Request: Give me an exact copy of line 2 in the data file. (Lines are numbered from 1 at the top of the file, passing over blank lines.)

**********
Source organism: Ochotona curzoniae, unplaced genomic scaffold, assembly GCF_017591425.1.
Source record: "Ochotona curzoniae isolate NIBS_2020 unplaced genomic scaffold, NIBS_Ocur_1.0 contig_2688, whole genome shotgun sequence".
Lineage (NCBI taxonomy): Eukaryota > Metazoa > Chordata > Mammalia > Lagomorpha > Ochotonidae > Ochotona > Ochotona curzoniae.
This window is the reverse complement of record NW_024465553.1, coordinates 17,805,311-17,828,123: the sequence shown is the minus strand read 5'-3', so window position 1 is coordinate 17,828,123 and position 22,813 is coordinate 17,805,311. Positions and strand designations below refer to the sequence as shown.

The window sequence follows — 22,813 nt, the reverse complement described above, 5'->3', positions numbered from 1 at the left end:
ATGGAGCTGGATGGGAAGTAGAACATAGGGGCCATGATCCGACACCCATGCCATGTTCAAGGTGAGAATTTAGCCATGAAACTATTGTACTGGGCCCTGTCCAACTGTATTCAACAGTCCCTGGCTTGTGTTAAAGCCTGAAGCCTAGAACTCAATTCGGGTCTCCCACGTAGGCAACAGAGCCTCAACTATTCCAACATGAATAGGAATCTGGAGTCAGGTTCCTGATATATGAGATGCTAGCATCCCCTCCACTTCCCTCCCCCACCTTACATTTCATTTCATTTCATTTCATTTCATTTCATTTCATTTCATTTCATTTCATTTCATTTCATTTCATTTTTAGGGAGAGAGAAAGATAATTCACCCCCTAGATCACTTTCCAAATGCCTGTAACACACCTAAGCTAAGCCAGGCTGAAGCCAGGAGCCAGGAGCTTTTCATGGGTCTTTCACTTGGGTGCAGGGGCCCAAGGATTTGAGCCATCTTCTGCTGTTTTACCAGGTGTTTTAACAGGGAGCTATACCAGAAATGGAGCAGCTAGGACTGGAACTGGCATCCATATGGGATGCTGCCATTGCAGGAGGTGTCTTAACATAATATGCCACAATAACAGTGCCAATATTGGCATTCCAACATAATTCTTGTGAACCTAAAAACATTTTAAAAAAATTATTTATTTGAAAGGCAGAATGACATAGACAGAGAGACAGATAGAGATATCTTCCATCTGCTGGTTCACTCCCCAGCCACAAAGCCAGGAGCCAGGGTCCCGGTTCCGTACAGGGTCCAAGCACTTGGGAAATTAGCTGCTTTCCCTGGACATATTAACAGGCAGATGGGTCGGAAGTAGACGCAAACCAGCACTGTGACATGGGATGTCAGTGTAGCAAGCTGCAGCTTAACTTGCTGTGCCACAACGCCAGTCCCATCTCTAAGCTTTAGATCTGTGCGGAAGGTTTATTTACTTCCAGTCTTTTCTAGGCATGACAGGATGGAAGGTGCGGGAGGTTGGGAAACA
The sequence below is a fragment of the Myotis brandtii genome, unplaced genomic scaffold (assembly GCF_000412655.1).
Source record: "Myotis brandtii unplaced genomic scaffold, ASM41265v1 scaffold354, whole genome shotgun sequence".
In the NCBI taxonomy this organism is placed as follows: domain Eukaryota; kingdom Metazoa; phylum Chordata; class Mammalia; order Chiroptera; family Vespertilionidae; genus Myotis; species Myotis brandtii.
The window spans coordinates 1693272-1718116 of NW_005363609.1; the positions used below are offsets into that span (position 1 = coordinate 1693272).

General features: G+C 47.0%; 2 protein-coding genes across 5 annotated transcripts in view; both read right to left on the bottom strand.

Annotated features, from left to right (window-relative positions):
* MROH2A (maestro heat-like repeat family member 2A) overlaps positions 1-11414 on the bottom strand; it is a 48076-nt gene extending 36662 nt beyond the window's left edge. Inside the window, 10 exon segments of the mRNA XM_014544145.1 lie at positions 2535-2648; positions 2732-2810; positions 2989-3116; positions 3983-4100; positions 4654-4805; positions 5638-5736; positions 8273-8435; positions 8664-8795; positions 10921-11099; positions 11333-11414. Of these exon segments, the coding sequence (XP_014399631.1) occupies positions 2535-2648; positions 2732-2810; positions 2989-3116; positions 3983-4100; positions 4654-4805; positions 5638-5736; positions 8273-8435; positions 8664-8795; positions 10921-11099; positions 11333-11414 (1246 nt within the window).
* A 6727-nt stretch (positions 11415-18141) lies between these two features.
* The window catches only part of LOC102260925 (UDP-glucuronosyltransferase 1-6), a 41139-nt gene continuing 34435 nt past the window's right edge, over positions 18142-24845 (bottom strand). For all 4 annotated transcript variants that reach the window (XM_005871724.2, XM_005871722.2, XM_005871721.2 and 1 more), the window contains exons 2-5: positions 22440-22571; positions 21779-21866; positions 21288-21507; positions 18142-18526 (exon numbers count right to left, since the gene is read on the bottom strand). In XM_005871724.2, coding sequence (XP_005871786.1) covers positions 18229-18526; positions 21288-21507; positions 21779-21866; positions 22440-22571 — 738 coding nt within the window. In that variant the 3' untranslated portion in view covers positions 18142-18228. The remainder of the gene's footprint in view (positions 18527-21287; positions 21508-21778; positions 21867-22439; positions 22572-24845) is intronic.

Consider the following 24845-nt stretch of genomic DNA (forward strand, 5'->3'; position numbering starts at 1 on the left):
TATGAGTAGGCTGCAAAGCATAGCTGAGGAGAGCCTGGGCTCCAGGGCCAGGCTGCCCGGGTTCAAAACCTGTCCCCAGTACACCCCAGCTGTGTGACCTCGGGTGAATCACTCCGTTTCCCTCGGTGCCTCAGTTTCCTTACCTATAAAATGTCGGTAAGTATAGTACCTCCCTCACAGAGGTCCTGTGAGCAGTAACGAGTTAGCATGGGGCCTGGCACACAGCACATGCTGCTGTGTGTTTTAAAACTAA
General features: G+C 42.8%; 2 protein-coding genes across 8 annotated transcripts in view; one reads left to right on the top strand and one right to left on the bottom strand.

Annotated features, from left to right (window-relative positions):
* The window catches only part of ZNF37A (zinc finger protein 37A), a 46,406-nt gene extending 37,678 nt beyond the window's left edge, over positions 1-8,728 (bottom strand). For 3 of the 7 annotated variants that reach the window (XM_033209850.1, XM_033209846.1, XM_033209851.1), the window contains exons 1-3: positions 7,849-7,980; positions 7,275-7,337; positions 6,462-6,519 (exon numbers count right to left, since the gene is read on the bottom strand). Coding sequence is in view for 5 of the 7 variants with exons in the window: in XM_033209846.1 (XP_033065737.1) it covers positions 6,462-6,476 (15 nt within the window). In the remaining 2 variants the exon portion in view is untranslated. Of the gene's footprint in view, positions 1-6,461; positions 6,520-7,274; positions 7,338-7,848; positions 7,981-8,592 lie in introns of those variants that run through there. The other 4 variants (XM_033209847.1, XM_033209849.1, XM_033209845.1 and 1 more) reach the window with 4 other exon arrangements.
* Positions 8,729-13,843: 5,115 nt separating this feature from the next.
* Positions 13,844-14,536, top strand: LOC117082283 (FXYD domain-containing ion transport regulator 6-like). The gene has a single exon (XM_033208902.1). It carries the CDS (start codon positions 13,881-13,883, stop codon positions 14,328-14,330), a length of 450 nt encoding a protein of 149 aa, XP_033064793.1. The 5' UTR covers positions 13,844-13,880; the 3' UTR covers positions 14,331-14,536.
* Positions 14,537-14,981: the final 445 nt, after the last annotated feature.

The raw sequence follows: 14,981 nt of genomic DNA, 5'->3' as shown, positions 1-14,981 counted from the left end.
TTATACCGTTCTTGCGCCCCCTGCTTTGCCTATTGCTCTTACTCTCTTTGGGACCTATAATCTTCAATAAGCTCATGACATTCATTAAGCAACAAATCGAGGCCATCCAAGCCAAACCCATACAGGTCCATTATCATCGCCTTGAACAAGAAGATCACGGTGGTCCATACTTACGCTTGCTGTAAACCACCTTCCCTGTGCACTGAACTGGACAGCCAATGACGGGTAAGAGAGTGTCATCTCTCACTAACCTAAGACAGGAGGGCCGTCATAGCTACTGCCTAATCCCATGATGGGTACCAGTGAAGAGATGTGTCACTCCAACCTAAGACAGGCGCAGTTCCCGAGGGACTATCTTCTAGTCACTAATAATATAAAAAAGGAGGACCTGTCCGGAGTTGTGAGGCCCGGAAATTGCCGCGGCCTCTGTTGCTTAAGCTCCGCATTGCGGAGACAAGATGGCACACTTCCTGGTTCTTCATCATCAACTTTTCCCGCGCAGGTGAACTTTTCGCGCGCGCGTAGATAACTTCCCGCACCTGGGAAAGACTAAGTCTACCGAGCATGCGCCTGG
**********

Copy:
Source record: "Ochotona curzoniae isolate NIBS_2020 unplaced genomic scaffold, NIBS_Ocur_1.0 contig_2688, whole genome shotgun sequence".